Supreme Court Kills Pandemic Safeguards

Supreme Court Kills Pandemic Safeguards


By Jessica VanEgeren

May 13, 2020

State justices also kill waiting period request, so rules die immediately

In the midst of a pandemic that has now killed more than 82,000 Americans and more than 420 in Wisconsin, the state’s Supreme Court on Wednesday ruled Gov. Tony Evers’ administration acted beyond its power by extending the safer-at-home order to contain the spread of COVID-19.

The ruling immediately nullifies the order, which was set to expire May 26. It is now up to county officials to decide which rules should apply in their counties, creating a patchwork of potentially 72 different orders to now govern the state. 

At least that will be the case until the Legislature decides whether or not it wants to approve an emergency rule that outlines a state-wide approach that governs businesses and human interaction during a health emergency. 

Evers responded Wednesday evening to the decision by saying Republican lawmakers and the four Supreme Court justices who issued the ruling need to “own the chaos” that is about to ensure across the state.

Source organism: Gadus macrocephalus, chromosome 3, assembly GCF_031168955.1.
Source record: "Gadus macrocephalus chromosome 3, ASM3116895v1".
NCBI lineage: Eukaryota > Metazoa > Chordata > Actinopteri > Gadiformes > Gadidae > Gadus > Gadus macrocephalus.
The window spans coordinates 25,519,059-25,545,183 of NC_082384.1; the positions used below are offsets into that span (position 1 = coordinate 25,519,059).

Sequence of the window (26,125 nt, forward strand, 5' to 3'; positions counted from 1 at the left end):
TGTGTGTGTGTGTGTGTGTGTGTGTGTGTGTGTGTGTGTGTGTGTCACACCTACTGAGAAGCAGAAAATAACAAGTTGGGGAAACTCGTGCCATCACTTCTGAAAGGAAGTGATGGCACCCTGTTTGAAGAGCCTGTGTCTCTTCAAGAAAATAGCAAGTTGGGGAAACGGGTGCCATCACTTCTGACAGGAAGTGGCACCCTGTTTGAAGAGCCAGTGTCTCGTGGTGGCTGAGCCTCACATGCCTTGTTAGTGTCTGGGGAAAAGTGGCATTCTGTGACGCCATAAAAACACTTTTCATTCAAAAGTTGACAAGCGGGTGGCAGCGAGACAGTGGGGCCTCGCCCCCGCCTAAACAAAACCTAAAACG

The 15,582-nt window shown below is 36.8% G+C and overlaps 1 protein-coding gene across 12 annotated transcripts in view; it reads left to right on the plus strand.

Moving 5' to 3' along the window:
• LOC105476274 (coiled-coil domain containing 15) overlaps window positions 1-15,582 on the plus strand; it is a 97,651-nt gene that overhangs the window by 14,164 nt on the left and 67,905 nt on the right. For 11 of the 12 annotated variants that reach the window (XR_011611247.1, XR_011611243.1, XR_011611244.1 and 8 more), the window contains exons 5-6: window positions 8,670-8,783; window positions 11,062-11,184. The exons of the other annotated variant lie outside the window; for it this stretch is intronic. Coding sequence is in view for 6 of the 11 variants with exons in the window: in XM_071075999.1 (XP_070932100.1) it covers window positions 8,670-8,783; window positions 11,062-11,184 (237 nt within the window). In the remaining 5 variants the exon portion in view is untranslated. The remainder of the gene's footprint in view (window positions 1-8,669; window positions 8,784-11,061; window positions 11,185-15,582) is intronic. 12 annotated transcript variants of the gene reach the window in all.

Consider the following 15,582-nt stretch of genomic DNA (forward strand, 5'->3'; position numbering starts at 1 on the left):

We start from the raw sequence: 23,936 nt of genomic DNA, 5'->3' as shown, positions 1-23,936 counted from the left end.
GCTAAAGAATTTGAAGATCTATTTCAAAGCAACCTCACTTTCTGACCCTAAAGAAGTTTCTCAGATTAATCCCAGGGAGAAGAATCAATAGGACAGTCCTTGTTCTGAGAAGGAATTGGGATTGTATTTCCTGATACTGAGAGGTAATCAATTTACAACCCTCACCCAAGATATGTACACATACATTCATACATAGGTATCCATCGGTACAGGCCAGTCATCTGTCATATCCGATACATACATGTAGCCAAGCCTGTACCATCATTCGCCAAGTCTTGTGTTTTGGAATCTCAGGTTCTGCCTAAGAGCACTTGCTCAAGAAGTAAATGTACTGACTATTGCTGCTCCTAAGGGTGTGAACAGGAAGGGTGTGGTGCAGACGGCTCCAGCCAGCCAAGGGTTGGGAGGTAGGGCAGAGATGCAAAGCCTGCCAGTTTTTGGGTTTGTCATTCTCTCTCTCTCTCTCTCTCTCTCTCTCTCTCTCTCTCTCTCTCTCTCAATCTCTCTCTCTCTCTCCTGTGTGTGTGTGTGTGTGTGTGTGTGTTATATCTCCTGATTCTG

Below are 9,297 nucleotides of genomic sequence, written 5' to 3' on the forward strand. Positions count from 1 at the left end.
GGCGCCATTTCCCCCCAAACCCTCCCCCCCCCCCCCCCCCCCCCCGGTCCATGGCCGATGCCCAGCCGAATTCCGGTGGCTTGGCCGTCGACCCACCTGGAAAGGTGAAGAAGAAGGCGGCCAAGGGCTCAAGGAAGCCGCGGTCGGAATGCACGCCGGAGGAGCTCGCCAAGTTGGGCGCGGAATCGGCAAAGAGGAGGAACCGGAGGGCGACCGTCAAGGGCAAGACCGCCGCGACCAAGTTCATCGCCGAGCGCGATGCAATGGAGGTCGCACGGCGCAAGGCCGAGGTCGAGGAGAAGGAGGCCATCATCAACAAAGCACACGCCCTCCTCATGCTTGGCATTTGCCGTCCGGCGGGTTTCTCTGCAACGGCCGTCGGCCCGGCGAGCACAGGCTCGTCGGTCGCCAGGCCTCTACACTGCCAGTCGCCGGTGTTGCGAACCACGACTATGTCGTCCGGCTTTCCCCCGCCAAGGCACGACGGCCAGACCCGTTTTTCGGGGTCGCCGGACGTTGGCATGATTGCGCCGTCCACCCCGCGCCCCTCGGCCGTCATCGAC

“The Tavern League of Wisconsin has already put out a statement saying it is open season … time to open up,” Evers said.

Evers cited the fact state residents had been following the orders and flattening the curve to the point five of the 6 metrics needed for the state to reopen were met Tuesday. 

“We were in a good place,” Evers said. “We are no longer in a good place.”

Within hours of the ruling, Brown, Dane and Rock county officials had passed their own safer-at-home orders.

“In times of confusion and fear, the people of Wisconsin need clear and consistent leadership,” said Senate Minority Leader Janet Bewley, D-Mason. “The court’s decision today only adds to that uncertainty.”

The court’s majority sided with the argument put forth by Republican lawmakers, agreeing officials with the state Department of Health Services should have followed the emergency rule-making process to create a law that determined how the pandemic should essentially have been handled by the state.